Pakistani Court Remands Chinese National on Blasphemy Charges; China Verifying Reports Apextalk

An anti-terrorism court in Pakistan has sent a Chinese national to jail on a 14-day judicial remand on blasphemy charges in the restive Khyber Pakhtunkhwa province after he was arrested on Monday, media reports said on Tuesday.

The police arrested the Chinese national identified as Tian on Sunday and on Monday he was shifted to Abbottabad via an Army helicopter due to security concerns as the police feared local people could harm him.

Tian was booked on blasphemy charges and sent to prison on a 14-day judicial remand by an Abbottabad anti-terrorism court on Monday, the Dawn newspaper reported.

Under Pakistan’s tough blasphemy laws, the offence carries the death penalty.

In Beijing, a concerned China on Tuesday said it is verifying the information that one of its engineers was arrested by police on Sunday amid a mob attack instigated by a group that accused him of blasphemy, an incident which could cast a shadow on all weather ties between the two countries.

Considering the close relations with China, Pakistan has taken extraordinary precautions to protect the Chinese engineer by keeping him in a top security prison to avoid mob attacks, according to the media reports.

Chinese Foreign Ministry spokesman Wang Wenbin told a media briefing in Beijing that “the Chinese Embassy in Pakistan is verifying the information”.

“The Chinese government always asks Chinese nationals overseas to abide by laws and regulations of the host countries and respect local customs and traditions,” he said.

“If the incident involves Chinese nationals, our Embassy will provide consular protection and assistance within the purview of its duty,” he told reporters in response to a question.

The Chinese citizen, a manager at the Dasu Hydropower Project, the biggest hydropower project in Pakistan, in the Upper Kohistan district of the province, allegedly made blasphemous remarks on Friday when the workers were going to perform the weekly prayer.

According to local people, the Chinese manager complained to workers at the dam that “precious time” was being lost due to prayer breaks.

The Dasu Hydropower Project is a major venture under the USD 60 billion China-Pakistan Economic Corridor (CEPC).

“We have arrested the foreigner suspect under blasphemy and terrorism charges and airlifted him from here to present him before the anti-terrorism court (ATC) in Abbottabad,” District Police Officer (DPO) Upper Kohistan, Mohammad Khalid, was quoted as saying in the report.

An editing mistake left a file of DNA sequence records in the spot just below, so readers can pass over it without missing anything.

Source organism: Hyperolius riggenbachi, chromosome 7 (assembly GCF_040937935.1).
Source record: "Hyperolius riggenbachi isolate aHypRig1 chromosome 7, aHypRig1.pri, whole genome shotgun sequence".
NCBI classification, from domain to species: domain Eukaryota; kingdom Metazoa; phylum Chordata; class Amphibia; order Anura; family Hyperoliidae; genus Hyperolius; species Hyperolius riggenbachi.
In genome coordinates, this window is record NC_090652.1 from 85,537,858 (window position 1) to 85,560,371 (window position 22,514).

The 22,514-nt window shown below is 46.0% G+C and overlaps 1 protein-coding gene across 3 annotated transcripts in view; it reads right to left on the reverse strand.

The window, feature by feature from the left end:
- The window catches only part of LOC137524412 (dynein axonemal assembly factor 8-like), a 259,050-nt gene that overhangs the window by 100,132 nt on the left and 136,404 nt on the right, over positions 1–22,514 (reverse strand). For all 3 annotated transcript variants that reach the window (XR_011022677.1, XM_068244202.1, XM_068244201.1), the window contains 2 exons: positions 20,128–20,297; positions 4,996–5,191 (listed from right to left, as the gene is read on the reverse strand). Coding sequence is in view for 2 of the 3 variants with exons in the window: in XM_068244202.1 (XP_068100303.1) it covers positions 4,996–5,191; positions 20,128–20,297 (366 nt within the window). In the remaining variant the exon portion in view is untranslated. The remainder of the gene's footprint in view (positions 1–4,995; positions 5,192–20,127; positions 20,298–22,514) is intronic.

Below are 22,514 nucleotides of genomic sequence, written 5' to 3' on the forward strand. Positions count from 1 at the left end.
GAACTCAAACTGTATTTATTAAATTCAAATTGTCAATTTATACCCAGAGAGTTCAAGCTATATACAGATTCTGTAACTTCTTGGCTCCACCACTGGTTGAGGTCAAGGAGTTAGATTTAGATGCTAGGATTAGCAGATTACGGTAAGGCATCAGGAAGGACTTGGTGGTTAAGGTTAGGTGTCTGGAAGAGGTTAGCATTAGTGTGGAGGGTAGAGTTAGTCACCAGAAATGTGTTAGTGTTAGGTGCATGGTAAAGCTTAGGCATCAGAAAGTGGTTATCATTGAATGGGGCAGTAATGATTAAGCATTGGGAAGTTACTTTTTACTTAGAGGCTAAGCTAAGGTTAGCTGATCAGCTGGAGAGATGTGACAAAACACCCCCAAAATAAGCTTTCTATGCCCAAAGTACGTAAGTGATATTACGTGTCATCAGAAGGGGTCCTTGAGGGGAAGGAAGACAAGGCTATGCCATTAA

The suspect was later produced before the ATC amid strict security measures. The DPO said the Chinese national was moved to Islamabad onboard a helicopter on Monday evening, the report said.

The police registered a first information report (FIR) against Tian at the Dasu police station on Monday, hours after hundreds of residents and labourers working on the dam project blocked a key highway and rallied, demanding his arrest.

According to the officer, police swung into action after getting reports on Sunday night that a local mob tried to break into a Chinese camp near the project site.

The mob was controlled, but they assembled again on Monday and blocked the Karakoram Highway, which links Pakistan with China, in a protest that lasted for over six to seven hours, demanding the Chinese national’s arrest.

The blocked highway was later reopened to traffic, and work resumed at the Dasu Dam after Tian’s arrest.

Tian appeared before a tribal council, or jirga, on Monday, where his Pakistani interpreter alleged the Chinese national had used “abusive language against Allah and Prophet Mohammed” during a heated conversation with his accusers about time taken off to pray while on duty during Ramadan, the Islamic month of fasting, reports said.

Tian denied the accusations and said he had been falsely accused.

Meanwhile, in a bid to defuse the situation, a team of Ulema (Islamic scholars) from nearby towns and villages have set up a committee to examine the situation.

The meeting was attended, among others, by Upper Kohistan Deputy Commissioner Irfanullah Mehsood and District Police Officer Mohammad Khalid.

The participants urged the agitators not to take the law into their hands as police and the district administration were “handling the matter admirably”.

Under pressure from the authorities, the jirga issued a proclamation warning local residents not to vent their anger against Tian, or towards any of the several hundred other Chinese and other foreign nationals working at Dasu.

Blasphemy is a sensitive issue in Pakistan. On December 3, 2021, a Sri Lankan national working in a factory in Sialkot was lynched by a mob after workers accused him of blasphemy.

The Dasu Hydropower Project site was hit by a suicide bus blast in July 2021, in which 13 people, including nine Chinese nationals, were killed.

Nine Chinese nationals and two Frontier Corps soldiers were among those killed when the bus carrying Chinese engineers and workers to the site of the under-construction Dasu Dam exploded.

China has been periodically expressing concern to Pakistan about the safety of hundreds of its nationals working in a host of Chinese funded projects.

The Centre for Research and Security Studies (CRSS), in a report in January 2022, stated that as many as 89 citizens were killed in 1,415 accusations and cases of blasphemy in the country since independence.

The report said that from 1947 to 2021, 18 women and 71 men were extra-judicially killed over blasphemy accusations. The allegations were made against 107 women and 1,308 men.

A large number of Chinese nationals have been working in Pakistan on various projects being undertaken under the CEPC.

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(This story has not been edited by News18 staff and is published from a syndicated news agency feed)

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